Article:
Regardless of whether your cat is symptomatic or not, they are contagious to humans and the other pets in your home. Be sure to disinfect all the areas your cat has been around to stop the spread of infection and give your cat the treatment your vet prescribes for them.

5. Overweight or Obese

a fat persian cat lying sideways on wooden surface
Image Credit: jklugiewicz, Pixabay

A large percentage of cats are considered overweight around the world. As unhealthy and detrimental as it is, it also impacts their coat condition. Overweight cats tend to shed more than healthy cats because they’re unable to groom as well as they should because they can’t reach the different areas of their body.

This leaves their coats looking messy and dull. Without daily grooming, your cat is going to shed more. Take your cat to the vet and discuss a new eating plan to help them lose their unhealthy weight, as that is the primary problem. Secondly, help them with their grooming routine by brushing them daily.

6. Age

old gray tabby cat lying on bed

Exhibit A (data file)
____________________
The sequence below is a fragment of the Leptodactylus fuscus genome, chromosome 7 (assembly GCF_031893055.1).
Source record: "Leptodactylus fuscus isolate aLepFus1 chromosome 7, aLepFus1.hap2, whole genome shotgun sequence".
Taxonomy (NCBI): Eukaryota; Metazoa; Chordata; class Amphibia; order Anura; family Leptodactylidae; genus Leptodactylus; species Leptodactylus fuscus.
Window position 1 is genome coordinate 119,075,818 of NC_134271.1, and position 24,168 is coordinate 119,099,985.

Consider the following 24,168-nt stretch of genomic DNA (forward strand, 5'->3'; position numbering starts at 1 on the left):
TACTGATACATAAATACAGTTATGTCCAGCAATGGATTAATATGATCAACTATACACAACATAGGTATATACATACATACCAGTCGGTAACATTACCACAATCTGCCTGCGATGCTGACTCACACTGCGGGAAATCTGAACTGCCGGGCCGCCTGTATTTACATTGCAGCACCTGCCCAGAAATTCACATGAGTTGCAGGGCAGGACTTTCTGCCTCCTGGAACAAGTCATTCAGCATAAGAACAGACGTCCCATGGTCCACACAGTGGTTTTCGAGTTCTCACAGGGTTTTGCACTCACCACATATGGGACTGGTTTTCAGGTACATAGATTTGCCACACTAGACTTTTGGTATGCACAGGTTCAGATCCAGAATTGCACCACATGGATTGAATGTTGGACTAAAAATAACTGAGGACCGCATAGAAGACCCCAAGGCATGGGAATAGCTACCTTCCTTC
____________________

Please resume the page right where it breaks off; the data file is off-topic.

Image Credit: Alex Zotov, Shutterstock

Similar to overweight cats, older cats often can’t groom the different areas of their bodies. Unlike overweight cats, it’s usually because they are arthritic or not as flexible as they once were and find grooming a lot more uncomfortable or painful. Without self-grooming, their hair is likely to mat and tangle and fall out over your furniture, surfaces, and clothes.

Arthritis may prevent your cat from grooming themselves frequently, but it can also cause excessive licking. Arthritis causes pain in a cat’s joints and is more common in senior cats. Due to the pain, your cat may lick themselves excessively, which can cause hair loss and bald spots. If you have an older cat struggling with hair loss, get them examined for arthritis.

7. Pregnancy

a pregnant Donskoy Sphinx cat is sleeping
Image Credit: Azovsky, Shutterstock